## Monday, May 13, 2013

### NHL Playoffs: Two Weeks In

Hey there!

The playoffs have been going on for two weeks now, and I am pleasantly surprised to say that they've been going pretty well in terms of what my model has output. In fact, of the six series that have wrapped up so far, the team that won each one of them was given the highest probability by my model. For instance, my model originally gave the following:

Blackhawks (77.0%) to beat Wild (23.0%)
Red Wings (59.1%) to beat Ducks (40.9%)
Sharks (62.2%) to beat Canucks (37.8%)
Kings (56.9%) to beat Blues (43.1%)
Penguins (64.2%) to beat Islanders (35.8%)
Senators (84.1%) to beat Canadiens (15.9%)

It also predicted the following at the outset:

Rangers (62.1%) to beat Capitals (37.9%)
Bruins (76.7%) to beat Maple Leafs (23.3%)

These last two series will be wrapped up tonight, and hopefully I can keep my success streak up. Currently, though, with a 6-0 record I am very pleased with the model so far. Wish me luck!

Today's post is gonna look a little bit about some of the behind-the-scenes math that goes into this model.

What's really important is to be able to take the odds of winning an individual game and convert those into the odds of winning the series as a whole. Fortunately this can be done pretty easily using a binomial distribution.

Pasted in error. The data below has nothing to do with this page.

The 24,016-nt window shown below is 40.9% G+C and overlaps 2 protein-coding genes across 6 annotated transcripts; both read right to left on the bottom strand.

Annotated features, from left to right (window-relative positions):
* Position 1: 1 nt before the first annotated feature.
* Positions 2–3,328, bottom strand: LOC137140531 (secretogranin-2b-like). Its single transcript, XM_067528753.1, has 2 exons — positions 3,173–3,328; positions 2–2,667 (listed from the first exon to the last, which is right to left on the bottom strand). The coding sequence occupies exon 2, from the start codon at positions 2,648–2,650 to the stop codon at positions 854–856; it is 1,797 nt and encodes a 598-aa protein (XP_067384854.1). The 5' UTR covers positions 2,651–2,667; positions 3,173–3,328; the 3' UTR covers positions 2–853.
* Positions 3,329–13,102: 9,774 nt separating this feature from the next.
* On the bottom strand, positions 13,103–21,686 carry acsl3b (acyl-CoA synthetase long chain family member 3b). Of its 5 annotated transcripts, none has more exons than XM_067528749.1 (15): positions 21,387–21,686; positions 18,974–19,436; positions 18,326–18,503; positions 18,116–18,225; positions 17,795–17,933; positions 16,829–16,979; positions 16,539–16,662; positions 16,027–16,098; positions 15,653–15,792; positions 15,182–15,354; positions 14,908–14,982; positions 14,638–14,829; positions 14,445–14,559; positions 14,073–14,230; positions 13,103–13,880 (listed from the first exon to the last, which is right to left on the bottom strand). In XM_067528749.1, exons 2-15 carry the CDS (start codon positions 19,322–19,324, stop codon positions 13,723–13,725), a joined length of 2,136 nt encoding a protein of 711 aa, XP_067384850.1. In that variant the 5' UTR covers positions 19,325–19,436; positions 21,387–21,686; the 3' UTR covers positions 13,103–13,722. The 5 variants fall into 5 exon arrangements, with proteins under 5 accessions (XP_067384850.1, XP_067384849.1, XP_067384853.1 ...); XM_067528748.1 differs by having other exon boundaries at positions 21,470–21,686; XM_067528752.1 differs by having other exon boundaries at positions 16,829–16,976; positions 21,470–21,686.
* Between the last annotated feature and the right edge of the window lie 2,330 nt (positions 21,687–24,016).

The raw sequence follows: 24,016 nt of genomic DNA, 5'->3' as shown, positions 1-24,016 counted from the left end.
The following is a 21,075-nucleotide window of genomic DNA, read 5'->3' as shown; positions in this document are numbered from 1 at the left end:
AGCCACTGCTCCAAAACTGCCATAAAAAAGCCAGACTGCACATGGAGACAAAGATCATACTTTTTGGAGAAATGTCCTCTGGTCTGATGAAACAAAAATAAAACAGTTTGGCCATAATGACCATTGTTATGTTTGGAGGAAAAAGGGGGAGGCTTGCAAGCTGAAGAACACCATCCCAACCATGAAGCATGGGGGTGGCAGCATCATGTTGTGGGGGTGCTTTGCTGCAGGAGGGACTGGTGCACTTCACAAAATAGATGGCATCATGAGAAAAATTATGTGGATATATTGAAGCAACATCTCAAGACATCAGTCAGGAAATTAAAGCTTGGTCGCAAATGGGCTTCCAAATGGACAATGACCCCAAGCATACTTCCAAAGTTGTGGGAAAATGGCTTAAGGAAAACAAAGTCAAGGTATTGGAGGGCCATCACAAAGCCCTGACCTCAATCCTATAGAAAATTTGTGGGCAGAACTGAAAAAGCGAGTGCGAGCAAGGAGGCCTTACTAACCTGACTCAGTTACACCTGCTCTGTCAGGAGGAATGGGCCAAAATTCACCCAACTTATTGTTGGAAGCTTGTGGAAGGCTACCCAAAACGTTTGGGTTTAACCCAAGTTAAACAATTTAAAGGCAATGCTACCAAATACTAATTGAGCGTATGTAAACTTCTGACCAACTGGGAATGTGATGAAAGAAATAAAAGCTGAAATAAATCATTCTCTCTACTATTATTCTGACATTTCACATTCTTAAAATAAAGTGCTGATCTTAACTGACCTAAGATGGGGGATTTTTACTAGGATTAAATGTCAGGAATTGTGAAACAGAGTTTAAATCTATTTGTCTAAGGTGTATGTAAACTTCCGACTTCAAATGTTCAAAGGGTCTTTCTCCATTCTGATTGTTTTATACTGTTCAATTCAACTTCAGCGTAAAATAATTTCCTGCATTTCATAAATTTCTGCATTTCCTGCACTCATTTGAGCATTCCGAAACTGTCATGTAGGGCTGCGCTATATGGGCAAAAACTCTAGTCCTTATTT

It turns out that there are a grand total of 70 ways for a best 4 out of 7 series to work out. They break down as follows:

• 2 ways for a 4-0 (or 0-4) shut down (12.5% chance if teams are even)
• 8 ways for a 4-1 or 1-4 finish (25.0%)
• 20 ways for 4-2 or 2-4 (31.25%)
• 40 ways for 4-3 or 3-4 (31.25%)
Because NHL playoff series allow for between 4 and 7 repeated games, any advantage that a team has in an individual game gets compounded. For instance, a 50/50 chance of winning a particular game translates to a 50/50 chance of winning the series, but a 60/40 chance of winning a game becomes a 70/30 chance of winning the series as a whole. This can be visualized as follows:

The way that I've set up my model allows for the number of games previously won to factor into the probability for the series, which is convenient for allowing the model to update every day following the results from the previous nights' games. The effect of having a game in hand looks something like this:

One other factor that could have an effect is home team advantage. The series get close to balancing out the number of home games between the two teams, but whenever a series ends on an odd number of games the team who had the first home game ought to have an advantage since they've had more home games, right?

Looking at the last 3 seasons of the NHL, 54.55% of games are won by the home team and 45.45% of games are won by the away team. If we factor this into the model, we get something like this:

Well that's not much of an advantage at all, is it? Probably a good thing.

So there you go. See you again next week!

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